This action was taken at the Instance
of governor Hill, who strongly desired
to reunite his par y for the sate of
bit own chances in the present Slat?
struggle, but it did uot bring Cleveland to
a forgiveness of Kelly s?!d Tammany for
their Ben Butter exploit, and through
Manning and Whitney directions came to
ignore Tammany. The result Ii awaited
with great anxiety by city statesmen.
The County Dotnucracy look upon the
circumstances as favorable tc ? final and
complete crushing oat of Ttmmtoy, whic
is weakened by tho desertion of son
leading members and the abwenoc; of ii
boss. They are WasoHfcbly^confident <
electing their ticket, and never have th
preparationa for vigorous work been moi
extensive. Tammany will bo satisfied
she polls enough Democratic votes to ei
sure a -victory for the Republicans, fc
that would prove that she is necessary t
her party.
Kelly ia in town, but perfectly scclui
ed, aud the struggle between his wife an
his political frieuds over tho question c
hi3 taking command of Tammany is on
of the interesting incidentals. Under th
doctor's orders that he shall receivo n
visitors, she stubbornly denies admittanc
to everybody, aud is especially vigilai
against tho Tammany magnates. Sh
opens her husband's mail, too, and n
letter on a political tonic reaches bim.
MINE OWN K.US' ACTION
In Itegard to th? K'ghl'* ot Laborer*, Look
log to 111* End or Trouble.
Chicago, Oct. 17.?The second and la*
meeting of the minora and raino ownei
in Chicago, was held this afternoon e
1'Iasterere' Hall. Among the" resolution
adopted was ono recommending that a!
mine owners pay miners winter wages, ei
cepf. where contracts previously mad
would prevent employers from hreakin
the same. Such a conference of Wester
and Eastern miners and mine owners is t
bu held in Pittsburgh the third Tuesday i:
December. W. P. Itend, J. II. Davis au>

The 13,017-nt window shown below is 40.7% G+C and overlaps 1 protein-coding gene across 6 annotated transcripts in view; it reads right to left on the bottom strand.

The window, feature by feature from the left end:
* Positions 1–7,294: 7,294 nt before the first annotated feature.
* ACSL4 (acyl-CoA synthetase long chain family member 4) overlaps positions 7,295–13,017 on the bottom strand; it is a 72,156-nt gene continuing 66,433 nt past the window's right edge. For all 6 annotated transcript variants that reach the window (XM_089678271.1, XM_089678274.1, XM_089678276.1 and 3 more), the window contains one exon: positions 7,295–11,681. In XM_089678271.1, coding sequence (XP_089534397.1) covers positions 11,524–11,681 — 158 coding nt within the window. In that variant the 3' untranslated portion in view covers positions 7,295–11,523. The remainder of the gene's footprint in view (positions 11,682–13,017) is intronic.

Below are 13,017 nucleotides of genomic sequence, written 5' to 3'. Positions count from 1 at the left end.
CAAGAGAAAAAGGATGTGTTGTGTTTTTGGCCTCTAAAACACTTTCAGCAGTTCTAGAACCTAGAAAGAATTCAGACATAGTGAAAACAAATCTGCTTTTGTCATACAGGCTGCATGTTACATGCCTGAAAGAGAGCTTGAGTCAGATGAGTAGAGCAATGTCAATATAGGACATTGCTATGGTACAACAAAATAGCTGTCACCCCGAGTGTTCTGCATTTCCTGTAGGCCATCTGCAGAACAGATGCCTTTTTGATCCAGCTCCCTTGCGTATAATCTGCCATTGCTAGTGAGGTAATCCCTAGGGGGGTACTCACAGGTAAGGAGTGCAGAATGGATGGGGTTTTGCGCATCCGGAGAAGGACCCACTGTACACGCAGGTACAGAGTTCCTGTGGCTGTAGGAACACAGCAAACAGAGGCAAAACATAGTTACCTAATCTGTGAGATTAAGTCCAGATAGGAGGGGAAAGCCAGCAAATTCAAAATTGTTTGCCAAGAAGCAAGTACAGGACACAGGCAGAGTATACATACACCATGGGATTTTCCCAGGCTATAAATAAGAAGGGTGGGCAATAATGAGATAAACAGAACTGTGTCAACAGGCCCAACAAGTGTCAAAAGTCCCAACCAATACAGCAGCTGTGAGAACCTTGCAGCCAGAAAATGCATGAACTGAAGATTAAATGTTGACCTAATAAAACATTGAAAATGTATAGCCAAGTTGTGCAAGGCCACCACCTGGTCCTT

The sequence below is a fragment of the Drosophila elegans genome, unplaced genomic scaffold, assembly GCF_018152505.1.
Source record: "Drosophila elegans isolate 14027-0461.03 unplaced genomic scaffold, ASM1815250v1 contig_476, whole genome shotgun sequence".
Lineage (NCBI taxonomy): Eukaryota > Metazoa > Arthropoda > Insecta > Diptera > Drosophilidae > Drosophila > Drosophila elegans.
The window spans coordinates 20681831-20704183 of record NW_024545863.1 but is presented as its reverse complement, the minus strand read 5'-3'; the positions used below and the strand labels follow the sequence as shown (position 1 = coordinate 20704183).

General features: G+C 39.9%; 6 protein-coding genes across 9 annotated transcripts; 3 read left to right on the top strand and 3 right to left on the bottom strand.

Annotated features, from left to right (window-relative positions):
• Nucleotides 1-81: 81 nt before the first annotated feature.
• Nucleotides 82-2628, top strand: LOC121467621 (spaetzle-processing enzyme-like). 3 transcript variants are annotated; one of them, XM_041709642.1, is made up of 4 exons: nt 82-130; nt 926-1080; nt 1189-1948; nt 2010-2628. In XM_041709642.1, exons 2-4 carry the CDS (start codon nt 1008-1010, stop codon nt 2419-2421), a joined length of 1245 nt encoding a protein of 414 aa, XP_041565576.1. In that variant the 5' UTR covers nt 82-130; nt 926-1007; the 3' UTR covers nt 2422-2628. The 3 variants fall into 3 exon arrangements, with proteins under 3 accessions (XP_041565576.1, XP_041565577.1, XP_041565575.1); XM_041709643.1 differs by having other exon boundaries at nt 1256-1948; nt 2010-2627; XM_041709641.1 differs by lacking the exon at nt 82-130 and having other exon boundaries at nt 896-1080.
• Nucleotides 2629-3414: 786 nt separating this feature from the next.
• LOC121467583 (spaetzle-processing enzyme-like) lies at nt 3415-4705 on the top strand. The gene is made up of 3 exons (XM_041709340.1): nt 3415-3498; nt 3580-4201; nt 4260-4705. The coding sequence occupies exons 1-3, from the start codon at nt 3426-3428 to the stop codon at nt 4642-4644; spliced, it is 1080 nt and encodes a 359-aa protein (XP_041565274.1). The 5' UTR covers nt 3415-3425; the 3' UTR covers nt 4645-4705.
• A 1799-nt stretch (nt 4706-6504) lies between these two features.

Christopher Evans, wero appointed as
couimitteo to invite miners and mine owe
ers to attend the convention. The PitU
burgh meeting is to be one that will, it i
hoped, arbitrate tho labor problem as re
latts to both parties. An abstract of th
resolutions adopted by the body is givei
tho original being two columns in imil
type printed:
To restore harmony and friendship be
tween capital and labor in this large ant
important industry. By so doing, it wil
bring about a uew era for the settlemen
of industrial question in mining regions
The history and experience ot the pas
make it apparent that strikes and lockout
aro brutal resorts for the adjustment o
disputes between employing capital ant
emp!oyed labor. They are death blowi
against society, a source of public disturb
ance, riot and bloodshed. Strikes an
contrary to the true spirit of Americar
institutions, and violate every principle
of law and justice, and of Christianity anc
charity. Apart and in conflict, they be
come agents of evil; united, they creatc
the blessings of plenty and prosperity.
Capital represents the accumulated sav
ingsof past labor, while labor is tke mod
Bacreu ptuv 01 uupiiHi. rrieuuiy comerence
alone can best determine what should
be paid and received. Any reduction ic